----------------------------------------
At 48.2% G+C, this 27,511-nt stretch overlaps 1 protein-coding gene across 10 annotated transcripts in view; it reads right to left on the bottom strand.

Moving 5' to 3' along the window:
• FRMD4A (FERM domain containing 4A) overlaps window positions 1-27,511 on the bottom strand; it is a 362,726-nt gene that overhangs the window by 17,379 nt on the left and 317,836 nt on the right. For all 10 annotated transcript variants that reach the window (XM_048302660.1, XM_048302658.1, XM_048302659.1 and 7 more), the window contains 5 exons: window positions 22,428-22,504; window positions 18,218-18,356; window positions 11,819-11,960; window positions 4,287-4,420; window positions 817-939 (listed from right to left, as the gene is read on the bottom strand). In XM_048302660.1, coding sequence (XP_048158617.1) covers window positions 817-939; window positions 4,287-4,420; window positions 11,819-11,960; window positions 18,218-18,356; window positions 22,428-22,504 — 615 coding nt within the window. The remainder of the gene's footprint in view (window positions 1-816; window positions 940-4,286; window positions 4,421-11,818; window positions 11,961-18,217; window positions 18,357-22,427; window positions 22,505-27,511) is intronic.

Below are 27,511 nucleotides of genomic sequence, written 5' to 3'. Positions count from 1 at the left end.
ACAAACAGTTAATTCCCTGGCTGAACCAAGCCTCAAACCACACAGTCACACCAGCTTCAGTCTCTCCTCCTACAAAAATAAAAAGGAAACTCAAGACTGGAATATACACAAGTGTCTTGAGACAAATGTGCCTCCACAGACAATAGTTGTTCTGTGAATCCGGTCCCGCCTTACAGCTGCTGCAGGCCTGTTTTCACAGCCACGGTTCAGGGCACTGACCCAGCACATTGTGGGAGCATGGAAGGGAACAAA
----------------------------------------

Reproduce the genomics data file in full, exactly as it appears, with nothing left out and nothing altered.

At 48.2% G+C, this 27,511-nt stretch overlaps 1 protein-coding gene across 10 annotated transcripts in view; it reads right to left on the bottom strand.

Moving 5' to 3' along the window:
• FRMD4A (FERM domain containing 4A) overlaps window positions 1-27,511 on the bottom strand; it is a 362,726-nt gene that overhangs the window by 17,379 nt on the left and 317,836 nt on the right. For all 10 annotated transcript variants that reach the window (XM_048302660.1, XM_048302658.1, XM_048302659.1 and 7 more), the window contains 5 exons: window positions 22,428-22,504; window positions 18,218-18,356; window positions 11,819-11,960; window positions 4,287-4,420; window positions 817-939 (listed from right to left, as the gene is read on the bottom strand). In XM_048302660.1, coding sequence (XP_048158617.1) covers window positions 817-939; window positions 4,287-4,420; window positions 11,819-11,960; window positions 18,218-18,356; window positions 22,428-22,504 — 615 coding nt within the window. The remainder of the gene's footprint in view (window positions 1-816; window positions 940-4,286; window positions 4,421-11,818; window positions 11,961-18,217; window positions 18,357-22,427; window positions 22,505-27,511) is intronic.

Below are 27,511 nucleotides of genomic sequence, written 5' to 3'. Positions count from 1 at the left end.
ACAAACAGTTAATTCCCTGGCTGAACCAAGCCTCAAACCACACAGTCACACCAGCTTCAGTCTCTCCTCCTACAAAAATAAAAAGGAAACTCAAGACTGGAATATACACAAGTGTCTTGAGACAAATGTGCCTCCACAGACAATAGTTGTTCTGTGAATCCGGTCCCGCCTTACAGCTGCTGCAGGCCTGTTTTCACAGCCACGGTTCAGGGCACTGACCCAGCACATTGTGGGAGCATGGAAGGGAACAAA